Last week, a norovirus outbreak suddenly and dramatically hit St. Ignatius High School in San Francisco. School authorities and health professionals have scrambled to explain the source of the outbreak, but so far tests run to check possible contamination of the food or water supply, which would be the easiest way for the fecal-orally transmitted norovirus to spread so quickly, have come back negative. As of now, the school's population has been devastated with a 20% infection rate(!!). 300 students and 30 teachers all got acutely sick on last Wednesday with many vomiting at school. Because of the high infection rate and norovirus' extremely contagious nature, officials shut down the school and declared a 5-day weekend while testing was done and the entire school cleaned to eliminate any residual viral particles. As with the case of most norovirus outbreaks in America, all those affected are expected to recover in a matter of days even though several cases at the school resulted in trips to the hospital due to severe dehydration, likely so they could be treated by ORT.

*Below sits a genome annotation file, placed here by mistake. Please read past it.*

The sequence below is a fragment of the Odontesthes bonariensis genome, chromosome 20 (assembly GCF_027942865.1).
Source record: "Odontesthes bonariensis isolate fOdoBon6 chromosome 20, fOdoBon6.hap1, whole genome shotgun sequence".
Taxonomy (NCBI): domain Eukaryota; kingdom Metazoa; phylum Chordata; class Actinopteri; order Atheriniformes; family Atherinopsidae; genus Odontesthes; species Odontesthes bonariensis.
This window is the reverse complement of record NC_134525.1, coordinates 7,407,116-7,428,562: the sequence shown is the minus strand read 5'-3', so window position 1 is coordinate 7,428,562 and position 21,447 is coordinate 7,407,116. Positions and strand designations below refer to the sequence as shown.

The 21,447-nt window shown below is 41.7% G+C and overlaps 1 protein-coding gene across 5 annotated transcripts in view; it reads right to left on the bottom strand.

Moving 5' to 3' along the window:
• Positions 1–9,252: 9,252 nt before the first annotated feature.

Interestingly, one of the investigators relayed an anecdote that may explain the outbreak. Supposedly, a sick student vomited on one of the door handles in a main hallway and the janitors didn't disinfect the mess completely. Though the cause of this incident may never be known, the possibility that a single sick patient and a single vomiting could lead to over 300 ill speaks volumes about the incredibly contagious norovirus. We should be so lucky that such a virus is not more dangerous, and that all of these students will recover with no chronic infection.